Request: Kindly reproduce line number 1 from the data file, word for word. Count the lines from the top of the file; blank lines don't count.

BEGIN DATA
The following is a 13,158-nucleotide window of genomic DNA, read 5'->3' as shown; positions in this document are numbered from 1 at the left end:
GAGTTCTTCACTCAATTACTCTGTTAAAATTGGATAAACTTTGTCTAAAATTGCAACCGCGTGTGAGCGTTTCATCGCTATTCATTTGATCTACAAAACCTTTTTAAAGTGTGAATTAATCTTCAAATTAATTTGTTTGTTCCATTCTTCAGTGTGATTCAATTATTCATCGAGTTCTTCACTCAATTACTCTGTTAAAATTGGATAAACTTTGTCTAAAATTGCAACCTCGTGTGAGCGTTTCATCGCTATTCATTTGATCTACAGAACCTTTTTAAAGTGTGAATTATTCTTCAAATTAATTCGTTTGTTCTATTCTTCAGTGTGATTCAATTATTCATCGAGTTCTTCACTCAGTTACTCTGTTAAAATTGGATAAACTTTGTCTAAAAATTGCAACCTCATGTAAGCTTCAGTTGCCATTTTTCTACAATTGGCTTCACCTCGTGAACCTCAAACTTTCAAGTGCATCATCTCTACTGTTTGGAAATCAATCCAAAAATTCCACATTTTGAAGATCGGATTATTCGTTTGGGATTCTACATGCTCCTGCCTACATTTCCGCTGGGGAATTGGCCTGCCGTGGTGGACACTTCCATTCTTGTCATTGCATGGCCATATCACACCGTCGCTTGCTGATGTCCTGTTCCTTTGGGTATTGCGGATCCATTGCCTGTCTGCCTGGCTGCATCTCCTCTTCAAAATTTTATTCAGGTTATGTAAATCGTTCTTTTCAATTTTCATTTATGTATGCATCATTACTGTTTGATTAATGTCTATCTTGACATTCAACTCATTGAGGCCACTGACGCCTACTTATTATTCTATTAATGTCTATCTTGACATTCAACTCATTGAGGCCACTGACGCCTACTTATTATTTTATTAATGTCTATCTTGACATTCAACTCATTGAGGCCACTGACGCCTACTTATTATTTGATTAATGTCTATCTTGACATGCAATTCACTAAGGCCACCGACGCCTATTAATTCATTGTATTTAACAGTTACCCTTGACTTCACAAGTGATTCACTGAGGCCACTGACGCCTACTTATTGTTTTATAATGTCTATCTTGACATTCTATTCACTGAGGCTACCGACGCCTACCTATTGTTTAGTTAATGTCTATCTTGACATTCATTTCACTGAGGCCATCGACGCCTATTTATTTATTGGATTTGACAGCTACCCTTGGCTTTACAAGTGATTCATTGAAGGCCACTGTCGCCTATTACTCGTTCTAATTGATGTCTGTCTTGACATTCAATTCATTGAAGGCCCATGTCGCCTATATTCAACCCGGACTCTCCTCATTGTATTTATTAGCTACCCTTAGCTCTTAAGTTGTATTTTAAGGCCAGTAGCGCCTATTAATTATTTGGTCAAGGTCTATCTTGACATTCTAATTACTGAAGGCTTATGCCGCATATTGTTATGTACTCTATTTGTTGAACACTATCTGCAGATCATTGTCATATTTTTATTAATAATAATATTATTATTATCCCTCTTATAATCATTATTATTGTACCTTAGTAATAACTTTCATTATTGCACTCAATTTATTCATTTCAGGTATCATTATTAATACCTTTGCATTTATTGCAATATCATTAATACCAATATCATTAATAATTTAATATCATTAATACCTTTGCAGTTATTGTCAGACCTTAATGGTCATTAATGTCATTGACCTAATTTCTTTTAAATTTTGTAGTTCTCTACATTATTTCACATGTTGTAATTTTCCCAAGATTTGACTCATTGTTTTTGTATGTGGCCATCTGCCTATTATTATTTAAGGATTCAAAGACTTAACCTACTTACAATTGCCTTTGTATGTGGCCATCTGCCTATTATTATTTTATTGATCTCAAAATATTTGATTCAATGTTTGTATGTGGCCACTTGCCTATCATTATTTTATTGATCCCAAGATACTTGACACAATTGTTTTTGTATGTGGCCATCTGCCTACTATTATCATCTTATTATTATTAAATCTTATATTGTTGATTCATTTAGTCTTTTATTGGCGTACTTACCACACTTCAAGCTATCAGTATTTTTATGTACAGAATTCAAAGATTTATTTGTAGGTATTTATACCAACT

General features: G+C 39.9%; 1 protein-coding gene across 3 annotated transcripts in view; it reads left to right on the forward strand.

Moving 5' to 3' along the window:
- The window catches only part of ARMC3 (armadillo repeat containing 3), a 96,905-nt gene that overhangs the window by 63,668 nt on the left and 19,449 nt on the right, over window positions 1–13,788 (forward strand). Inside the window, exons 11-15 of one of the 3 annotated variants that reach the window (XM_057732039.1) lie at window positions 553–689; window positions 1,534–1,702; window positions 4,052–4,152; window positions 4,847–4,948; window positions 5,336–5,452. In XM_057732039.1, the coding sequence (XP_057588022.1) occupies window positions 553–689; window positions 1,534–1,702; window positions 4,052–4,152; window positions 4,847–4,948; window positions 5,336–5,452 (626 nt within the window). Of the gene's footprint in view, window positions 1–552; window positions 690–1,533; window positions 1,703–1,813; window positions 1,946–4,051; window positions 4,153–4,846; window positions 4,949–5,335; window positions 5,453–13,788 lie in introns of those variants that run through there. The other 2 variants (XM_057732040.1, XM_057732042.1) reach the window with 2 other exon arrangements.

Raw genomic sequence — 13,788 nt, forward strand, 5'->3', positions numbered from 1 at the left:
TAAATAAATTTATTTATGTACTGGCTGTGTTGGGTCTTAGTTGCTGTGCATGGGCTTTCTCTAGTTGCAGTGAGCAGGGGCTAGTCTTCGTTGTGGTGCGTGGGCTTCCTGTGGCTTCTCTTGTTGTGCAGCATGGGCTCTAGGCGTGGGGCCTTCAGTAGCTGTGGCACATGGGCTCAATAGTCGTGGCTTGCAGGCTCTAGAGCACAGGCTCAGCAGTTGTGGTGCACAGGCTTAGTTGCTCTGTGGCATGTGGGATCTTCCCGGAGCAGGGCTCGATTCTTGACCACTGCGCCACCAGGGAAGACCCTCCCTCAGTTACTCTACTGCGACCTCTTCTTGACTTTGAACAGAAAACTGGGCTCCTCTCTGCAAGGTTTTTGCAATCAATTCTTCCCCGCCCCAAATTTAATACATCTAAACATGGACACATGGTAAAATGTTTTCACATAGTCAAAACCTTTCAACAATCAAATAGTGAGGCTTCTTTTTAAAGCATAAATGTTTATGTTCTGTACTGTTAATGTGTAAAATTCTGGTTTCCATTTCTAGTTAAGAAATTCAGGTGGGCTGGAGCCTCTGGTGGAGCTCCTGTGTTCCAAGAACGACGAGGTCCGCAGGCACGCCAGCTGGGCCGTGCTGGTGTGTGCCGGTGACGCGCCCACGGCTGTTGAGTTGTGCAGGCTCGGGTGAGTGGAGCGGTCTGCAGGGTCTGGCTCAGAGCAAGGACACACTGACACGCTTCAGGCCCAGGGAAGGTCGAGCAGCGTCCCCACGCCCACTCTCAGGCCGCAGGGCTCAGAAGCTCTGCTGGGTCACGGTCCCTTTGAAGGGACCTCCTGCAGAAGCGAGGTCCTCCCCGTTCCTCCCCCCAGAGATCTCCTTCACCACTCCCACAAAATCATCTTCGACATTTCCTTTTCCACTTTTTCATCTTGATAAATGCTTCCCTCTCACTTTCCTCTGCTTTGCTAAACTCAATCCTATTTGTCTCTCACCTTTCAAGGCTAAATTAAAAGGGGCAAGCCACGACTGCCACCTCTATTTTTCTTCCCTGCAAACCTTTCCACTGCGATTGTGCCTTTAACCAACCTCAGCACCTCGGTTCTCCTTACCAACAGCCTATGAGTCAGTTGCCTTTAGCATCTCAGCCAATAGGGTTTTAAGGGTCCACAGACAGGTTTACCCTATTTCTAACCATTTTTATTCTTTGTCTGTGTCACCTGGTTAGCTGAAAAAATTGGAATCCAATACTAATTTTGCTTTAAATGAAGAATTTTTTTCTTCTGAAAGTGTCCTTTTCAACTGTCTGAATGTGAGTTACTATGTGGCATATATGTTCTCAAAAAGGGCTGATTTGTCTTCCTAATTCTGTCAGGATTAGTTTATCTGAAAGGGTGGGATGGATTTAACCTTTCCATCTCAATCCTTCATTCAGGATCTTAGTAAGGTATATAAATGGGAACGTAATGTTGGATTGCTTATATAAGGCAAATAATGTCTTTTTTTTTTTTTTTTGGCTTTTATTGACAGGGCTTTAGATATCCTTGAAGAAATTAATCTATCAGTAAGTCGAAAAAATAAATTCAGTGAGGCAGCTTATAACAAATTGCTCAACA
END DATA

The following is a 13,158-nucleotide window of genomic DNA, read 5'->3' as shown; positions in this document are numbered from 1 at the left end: